03:10:02 am on
Tuesday 16 Jul 2024

Black Friday Shopping
Matt Seinberg

Do you know why the Friday after Thanksgiving, in the USA, is Black Friday? It’s because that's the day retailers make 50-70% of their profits for the year; hopefully, in the black as opposed to the red. Does that mean many are losing money or breaking even the rest of the year?

Door Busters.

My favourite sales are the so-called Door Busters. These ostensibly super specials entice customers into the store, at a specific time, usually early in the morning or late at night. That mattered before retailers started putting their catalogs on line, letting people shop from the comfort of their home instead of having to venture out on Thanksgiving evening.

Last year I spent some money at Kohl's on Thanksgiving night, after getting home from our dinner. I ordered four dress shirts at $7.50 each; four flannel shirts at $9.99 each and two pairs of New Balance sneakers at $29.99 each. Then I got 15% off the total order, with free shipping.

The dress shirts and flannels are normally $19.99 each and the sneakers $69.99, usually on sale for $49.99. Do the math. Large savings were a gift.

This year, I ordered another four dress shirts, two flannels and one pair of New Balance sneakers. The total with tax was $71. I think that was a successful shopping spree. I should have all the items delivered sometime this week.

One other thing I get every year is Norton Security Deluxe, usually at Staples or BJ's Wholesale Club. This year, BJ's had the best price of $29.99 for ten licences; Staples wanted $19.99 for five licences. I need the extra licences for my desktop and laptop, two laptops for my daughters; one for my Samsung Smart phone and the desktop my father-in-law uses. That's six licences and I may put it on the new iPad, which I also got at BJ's. Their regular price was lower than most sale prices and I just got the new savings book; the price went down by $20. On Tuesday, I'll go get that price adjustment and buy some cat food, with the discount, which is like getting the cat food free.

We have a new Google Mini Home.

My wife got a Google Home Mini at Bed, Bath and Beyond. It just went on sale. She received the lower price and $10 gift card, too. Now, I must find the time to set it up. It's been sitting in the house for over a week. Melissa wants to name it Alexa. I told her to buy her own Amazon device and she can call that Alexa, leave mine alone.

I love a sale as much as does anyone else. I will always ask for a better price or discount, if I can get away with it. I work for a company that does not do sales or negotiate on price, so I always chuckle internally when someone asks for a better price.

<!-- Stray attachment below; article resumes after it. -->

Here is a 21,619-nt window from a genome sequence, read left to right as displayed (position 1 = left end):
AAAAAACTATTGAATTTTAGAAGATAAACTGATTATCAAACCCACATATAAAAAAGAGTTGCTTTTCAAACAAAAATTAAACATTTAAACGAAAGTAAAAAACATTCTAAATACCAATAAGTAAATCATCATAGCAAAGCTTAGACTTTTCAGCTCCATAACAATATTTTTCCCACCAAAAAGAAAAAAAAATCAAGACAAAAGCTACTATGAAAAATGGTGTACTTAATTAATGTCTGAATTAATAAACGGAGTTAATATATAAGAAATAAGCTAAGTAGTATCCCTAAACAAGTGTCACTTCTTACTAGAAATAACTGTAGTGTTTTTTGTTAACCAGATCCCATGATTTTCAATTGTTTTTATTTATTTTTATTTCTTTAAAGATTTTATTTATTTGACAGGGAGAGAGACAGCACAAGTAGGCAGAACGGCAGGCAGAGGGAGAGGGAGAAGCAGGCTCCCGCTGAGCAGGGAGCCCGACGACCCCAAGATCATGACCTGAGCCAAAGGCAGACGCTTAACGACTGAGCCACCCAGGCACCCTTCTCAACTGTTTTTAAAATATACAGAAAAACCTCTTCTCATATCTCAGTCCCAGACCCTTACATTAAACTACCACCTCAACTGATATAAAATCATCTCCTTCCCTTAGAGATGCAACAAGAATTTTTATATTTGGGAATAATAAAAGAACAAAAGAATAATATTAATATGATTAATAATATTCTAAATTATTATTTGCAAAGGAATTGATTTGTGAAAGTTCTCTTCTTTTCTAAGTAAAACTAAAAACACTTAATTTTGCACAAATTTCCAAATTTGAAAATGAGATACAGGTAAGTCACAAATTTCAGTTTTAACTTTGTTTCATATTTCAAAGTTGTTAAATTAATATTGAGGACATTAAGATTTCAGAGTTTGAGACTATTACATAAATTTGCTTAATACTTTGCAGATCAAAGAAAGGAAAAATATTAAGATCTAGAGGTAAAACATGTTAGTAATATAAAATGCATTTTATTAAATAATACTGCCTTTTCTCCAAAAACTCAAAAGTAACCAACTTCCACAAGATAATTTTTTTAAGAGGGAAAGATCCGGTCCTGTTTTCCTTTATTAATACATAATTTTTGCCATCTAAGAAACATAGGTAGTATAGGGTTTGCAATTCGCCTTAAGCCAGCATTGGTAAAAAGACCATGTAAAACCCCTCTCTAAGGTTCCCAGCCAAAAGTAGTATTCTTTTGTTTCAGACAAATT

My favourite question is when a customer asks for a Black Friday deal. My response is, "Our prices are the same, no matter what color the day is." That will usually entice a chuckle and end those better price questions.

Retailers cramp into a smaller corner every year, with on line specials and earlier openings. Will brick and mortar stores ever go away, with all shopping done on line?

I don't think so. Customers need to touch, feel and try many products before buying. I need to see a shirt unless I've bought it before or shoes unless I already have that same brand. I'm partial to Nunn Bush comfort shoes and always order a size 11 Wide. They always fit and are very comfortable.

The same is true for mattresses.

How can you buy a mattress that you're going to keep for at least 10 years on line or over the phone? You can't lie on your computer or phone, so why bother. Go to the store lie down and enjoy the experience.

We don’t keep many items for ten years. So, invest your hard-earned money, wisely, and enjoy the experience of resting on mattresses in a store. Pick your new bed by feel and comfort, not by price. Spending $200 or $400 more to get the perfect comfort level for ten years is not a lot.

Enjoy your shopping and don't shop until you drop.


Matt Seinberg lives on Long Island, a few minutes east of New York City. He looks at everything around him and notices much. Somewhat less cynical than dyed in the wool New Yorkers, Seinberg believes those who don't see what he does like reading about what he sees and what it means to him. Seinberg columns revel in the silly little things of life and laughter as well as much well-directed anger at inept, foolish public officials. Mostly, Seinberg writes for those who laugh easily at their own foibles as well as those of others.

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